PopsPhotos's Avatar
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    Re: Pollen all over...

    In this case, having the outer petals go gradually out of focus works. The subject is the patterns and the color. In the case of a bee or other bug, it depends on what you want the "center of focus" to be. If you are recording and showing off the bug, you want the whole thing in focus, and the background to (usually) drop out of the center of attention. If, as in the cases shown above, the subject is the bug's head/eyes/mouth or whatever, parts of the bug should gradually fade out.

    This is an example where I wanted the whole bug, but the background needed to be recognizable, but "out of subject."
    Pollen all over...

    This is an example of where I wanted the bug and the flower to be the subject, yet the flower was not "prime" to the picture.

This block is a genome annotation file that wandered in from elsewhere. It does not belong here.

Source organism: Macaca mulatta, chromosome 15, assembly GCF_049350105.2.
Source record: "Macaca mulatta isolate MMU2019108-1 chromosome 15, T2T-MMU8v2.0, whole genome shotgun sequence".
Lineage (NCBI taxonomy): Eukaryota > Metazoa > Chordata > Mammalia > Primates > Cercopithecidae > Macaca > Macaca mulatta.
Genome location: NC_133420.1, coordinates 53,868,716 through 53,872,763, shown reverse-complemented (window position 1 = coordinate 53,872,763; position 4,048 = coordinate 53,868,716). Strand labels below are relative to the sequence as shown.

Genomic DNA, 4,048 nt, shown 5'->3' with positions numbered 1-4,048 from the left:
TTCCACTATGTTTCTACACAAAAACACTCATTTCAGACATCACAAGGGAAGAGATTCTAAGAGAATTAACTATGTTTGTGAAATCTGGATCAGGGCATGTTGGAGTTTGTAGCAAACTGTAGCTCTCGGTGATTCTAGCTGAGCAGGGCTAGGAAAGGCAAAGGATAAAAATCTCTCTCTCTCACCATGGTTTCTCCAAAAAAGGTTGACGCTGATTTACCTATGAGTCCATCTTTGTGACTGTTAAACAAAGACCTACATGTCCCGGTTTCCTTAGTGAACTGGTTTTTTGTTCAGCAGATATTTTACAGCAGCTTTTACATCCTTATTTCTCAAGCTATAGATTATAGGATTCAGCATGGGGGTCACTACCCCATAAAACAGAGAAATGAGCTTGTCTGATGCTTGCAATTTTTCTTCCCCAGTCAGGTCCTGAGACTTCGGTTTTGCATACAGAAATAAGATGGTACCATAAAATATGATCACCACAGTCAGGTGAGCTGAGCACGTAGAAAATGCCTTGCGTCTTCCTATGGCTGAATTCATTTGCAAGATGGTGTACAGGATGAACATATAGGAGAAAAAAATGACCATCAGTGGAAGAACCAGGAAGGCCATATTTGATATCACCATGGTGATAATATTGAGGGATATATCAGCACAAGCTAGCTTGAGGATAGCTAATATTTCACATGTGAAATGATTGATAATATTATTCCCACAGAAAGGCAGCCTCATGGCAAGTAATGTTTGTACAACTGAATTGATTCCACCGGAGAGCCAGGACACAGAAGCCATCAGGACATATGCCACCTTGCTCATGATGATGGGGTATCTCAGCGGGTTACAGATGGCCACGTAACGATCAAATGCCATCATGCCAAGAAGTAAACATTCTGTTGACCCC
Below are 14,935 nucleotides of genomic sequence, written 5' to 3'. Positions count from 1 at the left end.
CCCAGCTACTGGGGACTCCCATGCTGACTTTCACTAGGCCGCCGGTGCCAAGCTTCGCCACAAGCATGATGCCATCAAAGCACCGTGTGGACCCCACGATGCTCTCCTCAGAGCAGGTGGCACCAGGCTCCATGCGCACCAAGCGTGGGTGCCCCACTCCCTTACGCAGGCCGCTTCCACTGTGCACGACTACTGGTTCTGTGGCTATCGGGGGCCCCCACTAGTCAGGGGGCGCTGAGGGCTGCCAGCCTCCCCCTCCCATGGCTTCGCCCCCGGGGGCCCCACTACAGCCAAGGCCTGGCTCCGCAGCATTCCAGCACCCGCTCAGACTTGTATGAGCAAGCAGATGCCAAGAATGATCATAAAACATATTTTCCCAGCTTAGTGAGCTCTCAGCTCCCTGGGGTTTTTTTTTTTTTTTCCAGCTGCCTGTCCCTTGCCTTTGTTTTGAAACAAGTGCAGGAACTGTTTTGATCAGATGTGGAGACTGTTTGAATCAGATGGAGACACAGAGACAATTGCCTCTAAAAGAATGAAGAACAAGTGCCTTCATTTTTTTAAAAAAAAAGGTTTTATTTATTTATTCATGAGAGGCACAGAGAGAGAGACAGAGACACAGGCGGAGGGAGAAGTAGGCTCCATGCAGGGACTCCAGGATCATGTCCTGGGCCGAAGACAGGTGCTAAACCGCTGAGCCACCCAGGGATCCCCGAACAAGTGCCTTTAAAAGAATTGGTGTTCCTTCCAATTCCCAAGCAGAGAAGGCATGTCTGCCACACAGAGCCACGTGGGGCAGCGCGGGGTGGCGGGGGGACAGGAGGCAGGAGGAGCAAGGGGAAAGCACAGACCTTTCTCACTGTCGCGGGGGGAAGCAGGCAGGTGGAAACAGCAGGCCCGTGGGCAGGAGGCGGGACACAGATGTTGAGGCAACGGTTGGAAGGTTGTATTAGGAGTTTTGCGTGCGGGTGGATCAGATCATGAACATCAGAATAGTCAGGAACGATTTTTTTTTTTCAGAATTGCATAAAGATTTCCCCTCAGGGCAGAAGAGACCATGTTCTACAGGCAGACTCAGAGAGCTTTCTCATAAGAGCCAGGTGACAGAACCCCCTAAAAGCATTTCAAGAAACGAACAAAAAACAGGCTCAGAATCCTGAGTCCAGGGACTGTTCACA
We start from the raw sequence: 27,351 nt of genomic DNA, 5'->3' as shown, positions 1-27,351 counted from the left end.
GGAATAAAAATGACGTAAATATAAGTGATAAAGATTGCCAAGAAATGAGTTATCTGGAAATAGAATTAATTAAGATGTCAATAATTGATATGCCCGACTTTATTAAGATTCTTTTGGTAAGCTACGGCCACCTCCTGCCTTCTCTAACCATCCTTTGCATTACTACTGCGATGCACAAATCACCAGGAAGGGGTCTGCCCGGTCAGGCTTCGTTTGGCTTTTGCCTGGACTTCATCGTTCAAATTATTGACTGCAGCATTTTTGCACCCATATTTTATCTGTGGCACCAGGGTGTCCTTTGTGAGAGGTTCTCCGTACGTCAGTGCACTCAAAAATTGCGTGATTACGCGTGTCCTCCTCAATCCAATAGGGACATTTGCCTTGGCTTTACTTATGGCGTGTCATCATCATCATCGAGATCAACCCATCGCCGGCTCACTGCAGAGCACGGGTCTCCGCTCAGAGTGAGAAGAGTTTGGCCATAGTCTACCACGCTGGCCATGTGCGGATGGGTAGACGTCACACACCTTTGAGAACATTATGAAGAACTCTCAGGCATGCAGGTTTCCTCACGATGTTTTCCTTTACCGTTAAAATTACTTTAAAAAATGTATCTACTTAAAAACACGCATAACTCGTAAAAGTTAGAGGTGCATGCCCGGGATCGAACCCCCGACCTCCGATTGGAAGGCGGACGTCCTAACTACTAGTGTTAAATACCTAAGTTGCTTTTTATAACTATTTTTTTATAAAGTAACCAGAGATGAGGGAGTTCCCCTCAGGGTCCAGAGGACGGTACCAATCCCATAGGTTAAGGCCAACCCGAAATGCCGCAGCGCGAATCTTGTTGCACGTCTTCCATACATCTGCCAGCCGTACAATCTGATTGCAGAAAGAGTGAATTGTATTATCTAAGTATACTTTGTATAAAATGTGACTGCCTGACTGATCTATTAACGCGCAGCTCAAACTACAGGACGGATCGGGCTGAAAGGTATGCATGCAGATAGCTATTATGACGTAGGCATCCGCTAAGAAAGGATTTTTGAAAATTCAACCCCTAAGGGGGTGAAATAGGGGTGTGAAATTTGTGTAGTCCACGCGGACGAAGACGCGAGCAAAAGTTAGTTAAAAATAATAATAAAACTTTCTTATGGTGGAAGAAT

Pollen all over...

    Pops

  12. #12
    Moderator Dave Humphries's Avatar
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    Re: Pollen all over...

    Quote Originally Posted by TARI View Post
    So, Dave... how about this one? Nothing special but you might like the colours


    Pollen all over...
    I do like the colours, but I would ideally have focused a little further back and used say, f8, to get all the middle sharp, but not the background.

    Nice lighting effect (?) that has the middle lit but seemingly the petals less so. How did you do that?

  13. #13
    Klickit's Avatar
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    Re: Pollen all over...

    Quote Originally Posted by Katy Noelle View Post
    I have a question! I just recently figured out that the smaller the subject the deeper the depth of field needs to be - you know, so the whole thing is sharp - OR I have to be very exact in focusing on what I want so that it's not all a mush. I am angling for the canon 60mm macro lens and am wondering if I will be able to see things more clearly than I do now. er, right now, I take a photo as closely as my camera will let me (several inches) and then crop. I've heard that the 60mm will take photos 1:1. Does this mean that it will show up magnified on my viewfinder - screen - thingy? I think, in any case, that I need to get a magnifying glass to help me build my photo of the lilliput world.